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Another afternoon away from actual work, this time participating in a Birkman evaluation with my boss and the other two people in my office who manage employees. I'm a little wary of personality tests, and while taking this one was very similar to some of the ones I've taken earlier in my life (like the Meyers Briggs and the MMPI), the results were very different.

It's pretty hard to explain quickly, but they assign you one of four colors in three areas, and then use those same colors to represent your style of problem-solving. They also rate you on a scale of 1-99 on about twenty different patterns of behavior, showing you on the one side the kind of behavior you typically exhibit, and what you actually need internally in that regard (the most interesting for me: I scored 99 on the activity scale, meaning that I typically am very busy, but on the need side, I only scored a 2, which means that, left to my own devices, I wouldn't feel compelled to always be in motion, and that disparity felt pretty spot on to me—I'm incredibly busy at work because that's what my office and my institution demand of me, but I'm actually a pretty serene person who is perfectly comfortable with non-activity).

It was interesting to see what the test had to say about my tendencies and needs, but it was much more interesting sharing my results with the others, and having conversations about the results about how our tendencies and needs affected how we worked together, and how we might be able to use this understanding of how we each prefer to work to come up with better ways to collaborate and manage our teams with more cohesion. Again, I'm pretty wary of things like this generally, but I really feel like I learned something new about each person in the room (two of whom I have worked with for over a decade at this point), and I think we all have some new techniques to add to our toolkits when we're trying to run the office together.

The facilitator said that most people find the test to be 75-80% accurate in terms of capturing their personality, habits, and desires, and seems about right for my results. I have yet to read through the full report—the main point of this session was to focus on the very highest level results and discuss how the personality types in our leadership team impact how we jointly manage the office—but I'm looking forward to digging deeper into the report to see if there's anything in there that I hadn't consciously realized before but which hits home as the truth.

This afternoon I had management training to review the university policies on harrassment and discrimination in the workplace, and while I liked the guy who gave the presentation, I found the scenarios they showed us on the videos to be pretty ludicrous. I mean, almost every sentence that came out of everyone's mouths was completely offensive and wasn't reflective of even the worst offenders I've encountered in 20 years in office environments.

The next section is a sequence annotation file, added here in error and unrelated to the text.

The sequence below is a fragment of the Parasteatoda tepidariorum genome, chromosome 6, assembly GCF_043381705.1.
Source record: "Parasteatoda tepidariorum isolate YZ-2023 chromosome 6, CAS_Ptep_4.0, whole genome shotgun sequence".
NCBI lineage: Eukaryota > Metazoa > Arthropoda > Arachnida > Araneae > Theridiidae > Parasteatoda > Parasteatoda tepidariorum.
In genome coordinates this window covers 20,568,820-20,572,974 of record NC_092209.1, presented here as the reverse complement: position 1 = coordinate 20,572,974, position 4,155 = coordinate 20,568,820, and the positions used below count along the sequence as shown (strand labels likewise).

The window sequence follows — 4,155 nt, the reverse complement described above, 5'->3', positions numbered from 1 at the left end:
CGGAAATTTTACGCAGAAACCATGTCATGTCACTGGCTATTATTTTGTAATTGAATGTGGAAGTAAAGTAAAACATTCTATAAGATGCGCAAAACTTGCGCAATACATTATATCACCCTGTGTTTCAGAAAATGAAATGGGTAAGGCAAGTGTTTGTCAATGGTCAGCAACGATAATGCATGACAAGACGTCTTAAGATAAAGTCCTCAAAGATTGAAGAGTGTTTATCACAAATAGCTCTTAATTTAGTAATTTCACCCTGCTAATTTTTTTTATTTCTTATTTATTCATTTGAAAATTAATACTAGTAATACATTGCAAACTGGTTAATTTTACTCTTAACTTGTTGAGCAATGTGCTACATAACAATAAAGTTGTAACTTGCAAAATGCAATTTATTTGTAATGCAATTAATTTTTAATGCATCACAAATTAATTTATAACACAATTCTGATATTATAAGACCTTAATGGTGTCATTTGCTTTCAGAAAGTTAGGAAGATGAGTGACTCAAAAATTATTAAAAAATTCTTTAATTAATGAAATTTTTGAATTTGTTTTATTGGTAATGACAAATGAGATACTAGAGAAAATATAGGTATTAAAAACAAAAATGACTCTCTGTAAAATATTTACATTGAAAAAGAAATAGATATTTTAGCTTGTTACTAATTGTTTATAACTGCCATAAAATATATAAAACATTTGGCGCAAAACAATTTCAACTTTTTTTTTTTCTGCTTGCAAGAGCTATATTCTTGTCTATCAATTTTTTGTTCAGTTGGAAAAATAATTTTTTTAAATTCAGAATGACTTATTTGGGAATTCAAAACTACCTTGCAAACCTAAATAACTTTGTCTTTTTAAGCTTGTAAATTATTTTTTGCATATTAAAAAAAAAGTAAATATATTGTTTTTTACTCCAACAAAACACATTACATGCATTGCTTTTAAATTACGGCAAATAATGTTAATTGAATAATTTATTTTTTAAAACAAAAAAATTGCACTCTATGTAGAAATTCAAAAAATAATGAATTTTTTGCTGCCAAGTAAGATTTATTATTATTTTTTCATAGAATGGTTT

Also: it didn't seem to be so much about training us as manager of human beings how to handle difficult situations as if we were human beings too, but rather to remind us that we are to be reporting robots with zero discretion and personal judgment. I guess that's the way things have to be in today's litigation-happy environment, but when this whole training session was prefaced by a discussion about how trust is such a big part of creating a strong, productive team, the instructions they want us to follow when it comes to certain kinds of behavior ask us to explicitly violate the trust we might have with our employees, especially those with whom we might have a personal relationship with that extends outside of the workplace.

I'll do what my employer asks me to do, but from my perspective, they way they want us to handle this stuff could easily lead to an environment of paranoia and distrust to the point where there would be serious underreporting of problems, simply because employees who might want to ask advice about how to handle an issue in the workplace won't be willing to do that for fear that anything they say might lead to a full-blown investigation that they don't believe is warranted given the current state of things.

But again, that's not my call to make. I just think there needs to be a parallel presentation to the people who work for me making it clear what my obligations are when it comes to this type of stuff so there aren't any surprises when I do exactly what I've been told I must do.

There has been a proposal for a new software implementation that I've been working on for MONTHS, and I finally turned it in today. It's not that I really needed that much time, but I developed some sort of mental block about finishing it, to the point where I had to ask my VP to give me a formal deadline for it (and that formal deadline was today, even though she gave me the deadline a month ago).